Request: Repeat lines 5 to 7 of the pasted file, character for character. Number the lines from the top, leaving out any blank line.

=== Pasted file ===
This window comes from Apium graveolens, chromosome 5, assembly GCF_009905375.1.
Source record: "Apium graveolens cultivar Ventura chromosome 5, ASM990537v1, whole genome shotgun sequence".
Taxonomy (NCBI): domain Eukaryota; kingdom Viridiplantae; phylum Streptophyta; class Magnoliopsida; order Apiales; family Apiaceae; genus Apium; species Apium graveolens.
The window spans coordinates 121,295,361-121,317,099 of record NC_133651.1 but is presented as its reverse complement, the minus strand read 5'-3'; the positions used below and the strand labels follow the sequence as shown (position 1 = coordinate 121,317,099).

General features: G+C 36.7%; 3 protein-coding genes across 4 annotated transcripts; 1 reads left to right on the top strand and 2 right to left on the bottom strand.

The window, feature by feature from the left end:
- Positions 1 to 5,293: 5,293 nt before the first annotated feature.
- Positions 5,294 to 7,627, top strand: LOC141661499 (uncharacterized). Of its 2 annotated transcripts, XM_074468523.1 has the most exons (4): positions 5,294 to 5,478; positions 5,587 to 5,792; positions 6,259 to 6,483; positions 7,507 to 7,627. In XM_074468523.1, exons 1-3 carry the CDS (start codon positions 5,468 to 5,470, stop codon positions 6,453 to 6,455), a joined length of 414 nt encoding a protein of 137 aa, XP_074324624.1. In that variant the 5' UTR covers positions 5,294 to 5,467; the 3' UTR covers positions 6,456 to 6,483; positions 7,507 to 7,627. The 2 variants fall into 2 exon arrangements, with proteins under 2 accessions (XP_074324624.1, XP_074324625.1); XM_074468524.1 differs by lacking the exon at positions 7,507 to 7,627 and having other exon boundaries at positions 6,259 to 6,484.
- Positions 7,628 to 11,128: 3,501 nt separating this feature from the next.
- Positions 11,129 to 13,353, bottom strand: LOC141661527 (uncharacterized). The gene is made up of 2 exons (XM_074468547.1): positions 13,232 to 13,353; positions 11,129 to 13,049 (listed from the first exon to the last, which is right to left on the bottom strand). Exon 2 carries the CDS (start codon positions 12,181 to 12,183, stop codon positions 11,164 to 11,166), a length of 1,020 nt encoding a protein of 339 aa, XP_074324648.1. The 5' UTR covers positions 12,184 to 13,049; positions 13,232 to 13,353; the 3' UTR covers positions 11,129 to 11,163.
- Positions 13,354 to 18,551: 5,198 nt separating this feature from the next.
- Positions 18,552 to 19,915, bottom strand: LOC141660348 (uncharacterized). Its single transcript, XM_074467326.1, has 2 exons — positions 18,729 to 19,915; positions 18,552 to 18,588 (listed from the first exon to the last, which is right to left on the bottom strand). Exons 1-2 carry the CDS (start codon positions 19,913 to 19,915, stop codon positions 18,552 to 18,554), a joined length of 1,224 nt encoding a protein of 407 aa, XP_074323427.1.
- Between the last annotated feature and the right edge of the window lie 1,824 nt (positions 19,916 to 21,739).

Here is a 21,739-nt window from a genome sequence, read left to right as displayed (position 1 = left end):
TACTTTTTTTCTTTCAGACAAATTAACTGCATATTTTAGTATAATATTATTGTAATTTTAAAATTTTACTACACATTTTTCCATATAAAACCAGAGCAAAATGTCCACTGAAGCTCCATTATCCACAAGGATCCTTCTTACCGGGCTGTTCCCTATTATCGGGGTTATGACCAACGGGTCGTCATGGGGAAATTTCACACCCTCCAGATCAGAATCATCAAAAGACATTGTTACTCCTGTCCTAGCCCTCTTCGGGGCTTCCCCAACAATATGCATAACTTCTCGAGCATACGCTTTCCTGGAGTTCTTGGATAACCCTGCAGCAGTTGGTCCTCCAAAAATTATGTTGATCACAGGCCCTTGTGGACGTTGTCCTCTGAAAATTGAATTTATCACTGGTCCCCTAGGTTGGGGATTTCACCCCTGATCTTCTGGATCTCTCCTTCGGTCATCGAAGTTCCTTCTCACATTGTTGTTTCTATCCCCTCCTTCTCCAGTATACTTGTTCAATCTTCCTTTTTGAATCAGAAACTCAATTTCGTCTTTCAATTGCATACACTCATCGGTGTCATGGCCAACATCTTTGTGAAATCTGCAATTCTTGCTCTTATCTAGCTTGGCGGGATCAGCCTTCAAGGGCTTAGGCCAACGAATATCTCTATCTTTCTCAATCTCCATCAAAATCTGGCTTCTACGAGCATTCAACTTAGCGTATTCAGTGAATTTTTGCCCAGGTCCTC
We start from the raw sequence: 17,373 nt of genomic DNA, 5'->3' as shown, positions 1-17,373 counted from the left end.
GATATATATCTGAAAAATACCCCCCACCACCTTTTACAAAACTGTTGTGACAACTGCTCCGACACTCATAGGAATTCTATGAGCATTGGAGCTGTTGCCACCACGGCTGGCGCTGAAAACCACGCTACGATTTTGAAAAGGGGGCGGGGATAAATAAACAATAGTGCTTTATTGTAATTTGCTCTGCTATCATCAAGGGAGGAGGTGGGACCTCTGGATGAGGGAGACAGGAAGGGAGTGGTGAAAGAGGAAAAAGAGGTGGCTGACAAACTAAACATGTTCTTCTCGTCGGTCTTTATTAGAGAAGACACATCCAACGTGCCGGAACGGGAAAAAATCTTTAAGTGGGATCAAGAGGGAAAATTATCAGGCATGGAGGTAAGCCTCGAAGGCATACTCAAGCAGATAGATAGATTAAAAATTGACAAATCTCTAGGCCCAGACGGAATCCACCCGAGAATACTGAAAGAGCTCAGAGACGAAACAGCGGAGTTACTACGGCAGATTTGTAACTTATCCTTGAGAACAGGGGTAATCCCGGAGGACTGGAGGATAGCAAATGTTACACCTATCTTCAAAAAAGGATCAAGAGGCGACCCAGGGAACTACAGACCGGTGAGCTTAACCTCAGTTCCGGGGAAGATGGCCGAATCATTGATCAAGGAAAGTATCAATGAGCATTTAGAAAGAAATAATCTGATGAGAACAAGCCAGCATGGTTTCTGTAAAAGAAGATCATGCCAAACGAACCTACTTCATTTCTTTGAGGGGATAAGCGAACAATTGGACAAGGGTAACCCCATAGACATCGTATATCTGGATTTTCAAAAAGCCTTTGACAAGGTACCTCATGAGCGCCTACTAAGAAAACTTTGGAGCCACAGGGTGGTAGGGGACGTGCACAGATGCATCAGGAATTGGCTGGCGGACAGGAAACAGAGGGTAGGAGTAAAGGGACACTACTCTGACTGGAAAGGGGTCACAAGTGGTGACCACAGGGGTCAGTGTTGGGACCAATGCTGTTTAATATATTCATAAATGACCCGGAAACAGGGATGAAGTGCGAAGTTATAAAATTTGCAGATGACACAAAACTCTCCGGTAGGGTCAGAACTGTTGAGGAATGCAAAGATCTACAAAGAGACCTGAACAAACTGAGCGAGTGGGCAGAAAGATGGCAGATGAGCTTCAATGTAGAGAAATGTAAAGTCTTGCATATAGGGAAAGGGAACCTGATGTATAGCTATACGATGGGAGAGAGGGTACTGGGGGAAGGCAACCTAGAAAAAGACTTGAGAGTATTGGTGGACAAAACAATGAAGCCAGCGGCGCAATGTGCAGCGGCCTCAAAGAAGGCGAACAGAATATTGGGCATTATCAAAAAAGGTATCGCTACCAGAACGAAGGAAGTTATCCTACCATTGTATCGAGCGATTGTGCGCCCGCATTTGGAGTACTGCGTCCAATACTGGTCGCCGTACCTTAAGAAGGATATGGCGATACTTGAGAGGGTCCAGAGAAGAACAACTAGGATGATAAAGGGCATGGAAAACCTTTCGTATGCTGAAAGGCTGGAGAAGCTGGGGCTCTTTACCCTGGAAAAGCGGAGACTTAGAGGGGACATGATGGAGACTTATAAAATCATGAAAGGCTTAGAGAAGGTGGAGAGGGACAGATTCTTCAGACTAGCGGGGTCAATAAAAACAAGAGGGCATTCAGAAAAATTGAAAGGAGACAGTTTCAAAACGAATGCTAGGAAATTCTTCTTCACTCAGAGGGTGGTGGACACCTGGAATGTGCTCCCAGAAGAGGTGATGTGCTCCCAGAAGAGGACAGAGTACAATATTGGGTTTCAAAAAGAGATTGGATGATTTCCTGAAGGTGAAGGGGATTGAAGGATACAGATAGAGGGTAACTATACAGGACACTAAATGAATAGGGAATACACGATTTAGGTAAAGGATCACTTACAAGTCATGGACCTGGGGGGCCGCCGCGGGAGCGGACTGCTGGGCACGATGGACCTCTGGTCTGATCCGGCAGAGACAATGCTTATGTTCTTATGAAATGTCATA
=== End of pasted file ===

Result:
General features: G+C 36.7%; 3 protein-coding genes across 4 annotated transcripts; 1 reads left to right on the top strand and 2 right to left on the bottom strand.

The window, feature by feature from the left end:
- Positions 1 to 5,293: 5,293 nt before the first annotated feature.